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|Title:||Effect of aspirin on all-cause mortality in the healthy elderly|
|Citation:||New England Journal of Medicine, 2018; 379(16):1519-1528|
|Publisher:||Massachusetts Medical Society|
|J.J. McNeil, M.R. Nelson, R.L. Woods, J.E. Lockery, R. Wolfe, C.M. Reid, B. Kirpach, R.C. Shah, D.G. Ives, E. Storey, J. Ryan, A.M. Tonkin, A.B. Newman, J.D. Williamson, K.L. Margolis, M.E. Ernst, W.P. Abhayaratna, N. Stocks, S.M. Fitzgerald, S.G. Orchard, R.E. Trevaks, L.J. Beilin, G.A. Donnan, P. Gibbs, C.I. Johnston, B. Radziszewska, R. Grimm, and A.M. Murray [for the ASPREE Investigator Group]|
|Abstract:||Background: In the primary analysis of the Aspirin in Reducing Events in the Elderly (ASPREE) trial, now published in the Journal, we report that the daily use of aspirin did not provide a benefit with regard to the primary end point of disability-free survival among older adults. A numerically higher rate of the secondary end point of death from any cause was observed with aspirin than with placebo. Methods: From 2010 through 2014, we enrolled community-dwelling persons in Australia and the United States who were 70 years of age or older (or ≥65 years of age among blacks and Hispanics in the United States) and did not have cardiovascular disease, dementia, or disability. Participants were randomly assigned to receive 100 mg of enteric-coated aspirin or placebo. Deaths were classified according to the underlying cause by adjudicators who were unaware of trial-group assignments. Hazard ratios were calculated to compare mortality between the aspirin group and the placebo group, and post hoc exploratory analyses of specific causes of death were performed. Results: Of the 19,114 persons who were enrolled, 9525 were assigned to receive aspirin and 9589 to receive placebo. A total of 1052 deaths occurred during a median of 4.7 years of follow-up. The risk of death from any cause was 12.7 events per 1000 person-years in the aspirin group and 11.1 events per 1000 person-years in the placebo group (hazard ratio, 1.14; 95% confidence interval [CI], 1.01 to 1.29). Cancer was the major contributor to the higher mortality in the aspirin group, accounting for 1.6 excess deaths per 1000 person-years. Cancer-related death occurred in 3.1% of the participants in the aspirin group and in 2.3% of those in the placebo group (hazard ratio, 1.31; 95% CI, 1.10 to 1.56). Conclusions: Higher all-cause mortality was observed among apparently healthy older adults who received daily aspirin than among those who received placebo and was attributed primarily to cancer-related death. In the context of previous studies, this result was unexpected and should be interpreted with caution.|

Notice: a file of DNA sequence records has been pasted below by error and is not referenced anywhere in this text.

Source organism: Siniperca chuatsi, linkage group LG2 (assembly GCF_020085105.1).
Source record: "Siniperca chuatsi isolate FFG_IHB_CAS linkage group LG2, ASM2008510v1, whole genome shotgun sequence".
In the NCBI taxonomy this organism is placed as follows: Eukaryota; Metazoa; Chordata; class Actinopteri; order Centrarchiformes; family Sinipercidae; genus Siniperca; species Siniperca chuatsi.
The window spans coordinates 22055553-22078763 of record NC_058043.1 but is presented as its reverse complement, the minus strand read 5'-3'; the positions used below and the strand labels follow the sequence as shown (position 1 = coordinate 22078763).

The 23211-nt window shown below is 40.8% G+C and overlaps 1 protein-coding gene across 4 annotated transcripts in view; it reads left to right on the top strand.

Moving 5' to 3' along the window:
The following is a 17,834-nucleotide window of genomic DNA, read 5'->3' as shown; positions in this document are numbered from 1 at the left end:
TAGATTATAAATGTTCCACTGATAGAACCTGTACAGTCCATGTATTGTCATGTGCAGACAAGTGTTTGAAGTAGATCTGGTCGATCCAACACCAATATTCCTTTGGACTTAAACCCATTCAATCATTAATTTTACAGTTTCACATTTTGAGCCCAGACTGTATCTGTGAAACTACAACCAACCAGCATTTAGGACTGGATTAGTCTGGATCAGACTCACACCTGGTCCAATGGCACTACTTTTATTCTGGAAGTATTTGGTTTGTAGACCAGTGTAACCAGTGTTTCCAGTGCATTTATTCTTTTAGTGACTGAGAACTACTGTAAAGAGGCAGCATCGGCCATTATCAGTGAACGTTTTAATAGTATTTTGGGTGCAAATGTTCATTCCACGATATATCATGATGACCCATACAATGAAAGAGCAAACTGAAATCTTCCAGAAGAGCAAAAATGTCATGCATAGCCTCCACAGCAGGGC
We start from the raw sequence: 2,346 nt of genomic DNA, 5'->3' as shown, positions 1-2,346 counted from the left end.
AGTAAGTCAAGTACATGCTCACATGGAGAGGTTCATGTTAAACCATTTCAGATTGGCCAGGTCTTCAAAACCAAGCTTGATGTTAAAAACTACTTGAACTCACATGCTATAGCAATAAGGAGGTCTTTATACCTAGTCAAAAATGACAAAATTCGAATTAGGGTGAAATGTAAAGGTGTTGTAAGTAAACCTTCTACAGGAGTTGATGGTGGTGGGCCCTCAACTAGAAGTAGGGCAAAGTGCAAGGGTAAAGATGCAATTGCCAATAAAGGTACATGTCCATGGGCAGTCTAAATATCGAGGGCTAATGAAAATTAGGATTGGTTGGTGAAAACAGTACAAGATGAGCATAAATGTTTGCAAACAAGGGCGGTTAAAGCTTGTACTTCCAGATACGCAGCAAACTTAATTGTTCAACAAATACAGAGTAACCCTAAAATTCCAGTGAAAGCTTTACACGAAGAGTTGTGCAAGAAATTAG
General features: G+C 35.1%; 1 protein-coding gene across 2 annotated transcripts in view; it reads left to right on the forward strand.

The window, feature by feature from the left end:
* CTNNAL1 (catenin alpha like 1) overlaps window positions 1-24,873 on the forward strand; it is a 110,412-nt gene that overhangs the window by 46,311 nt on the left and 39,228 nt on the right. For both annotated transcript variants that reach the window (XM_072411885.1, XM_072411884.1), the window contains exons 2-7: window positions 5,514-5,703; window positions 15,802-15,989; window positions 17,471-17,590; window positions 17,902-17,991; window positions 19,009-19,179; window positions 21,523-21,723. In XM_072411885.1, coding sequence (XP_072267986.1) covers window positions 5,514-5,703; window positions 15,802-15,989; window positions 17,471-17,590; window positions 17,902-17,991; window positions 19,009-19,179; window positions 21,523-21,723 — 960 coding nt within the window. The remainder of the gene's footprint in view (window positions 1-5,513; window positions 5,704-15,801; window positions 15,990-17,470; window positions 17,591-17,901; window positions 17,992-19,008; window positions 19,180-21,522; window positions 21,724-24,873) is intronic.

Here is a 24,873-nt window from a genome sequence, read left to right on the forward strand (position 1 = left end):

|Rights:||© 2018 Massachusetts Medical Society.|
|Appears in Collections:||Medicine publications|
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